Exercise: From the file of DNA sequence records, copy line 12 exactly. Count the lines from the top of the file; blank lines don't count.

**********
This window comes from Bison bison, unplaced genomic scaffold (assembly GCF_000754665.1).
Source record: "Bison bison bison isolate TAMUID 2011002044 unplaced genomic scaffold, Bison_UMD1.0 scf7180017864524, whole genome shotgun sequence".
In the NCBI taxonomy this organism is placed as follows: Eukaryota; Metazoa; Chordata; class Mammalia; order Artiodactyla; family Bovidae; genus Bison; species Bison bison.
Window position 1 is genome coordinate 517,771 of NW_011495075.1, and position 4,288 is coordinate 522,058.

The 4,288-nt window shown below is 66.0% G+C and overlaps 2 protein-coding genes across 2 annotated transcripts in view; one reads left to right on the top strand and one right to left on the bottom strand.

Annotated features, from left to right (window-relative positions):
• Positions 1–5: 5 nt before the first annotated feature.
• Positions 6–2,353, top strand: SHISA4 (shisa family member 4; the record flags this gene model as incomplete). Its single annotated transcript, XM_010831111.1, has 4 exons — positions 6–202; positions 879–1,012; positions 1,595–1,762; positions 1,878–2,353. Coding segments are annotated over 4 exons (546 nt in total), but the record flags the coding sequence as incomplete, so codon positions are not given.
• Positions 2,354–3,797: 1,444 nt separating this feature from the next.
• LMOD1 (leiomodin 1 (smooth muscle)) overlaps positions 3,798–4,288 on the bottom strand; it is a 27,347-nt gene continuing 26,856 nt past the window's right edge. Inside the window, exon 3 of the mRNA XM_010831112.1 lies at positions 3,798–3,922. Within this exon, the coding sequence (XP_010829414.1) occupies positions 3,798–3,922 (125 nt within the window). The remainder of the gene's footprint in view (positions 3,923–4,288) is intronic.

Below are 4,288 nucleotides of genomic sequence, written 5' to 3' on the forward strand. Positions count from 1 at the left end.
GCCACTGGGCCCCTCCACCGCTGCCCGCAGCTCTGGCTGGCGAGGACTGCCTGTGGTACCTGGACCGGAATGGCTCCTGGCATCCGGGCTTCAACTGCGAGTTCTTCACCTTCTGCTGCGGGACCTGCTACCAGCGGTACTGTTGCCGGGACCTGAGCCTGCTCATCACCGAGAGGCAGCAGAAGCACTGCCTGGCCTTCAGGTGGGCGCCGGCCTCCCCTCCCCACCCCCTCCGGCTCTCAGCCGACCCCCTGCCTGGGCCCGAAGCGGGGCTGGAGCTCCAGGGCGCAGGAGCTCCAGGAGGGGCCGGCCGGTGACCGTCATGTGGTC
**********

GCCACTGGGCCCCTCCACCGCTGCCCGCAGCTCTGGCTGGCGAGGACTGCCTGTGGTACCTGGACCGGAATGGCTCCTGGCATCCGGGCTTCAACTGCGAGTTCTTCACCTTCTGCTGCGGGACCTGCTACCAGCGGTACTGTTGCCGGGACCTGAGCCTGCTCATCACCGAGAGGCAGCAGAAGCACTGCCTGGCCTTCAGGTGGGCGCCGGCCTCCCCTCCCCACCCCCTCCGGCTCTCAGCCGACCCCCTGCCTGGGCCCGAAGCGGGGCTGGAGCTCCAGGGCGCAGGAGCTCCAGGAGGGGCCGGCCGGTGACCGTCATGTGGTC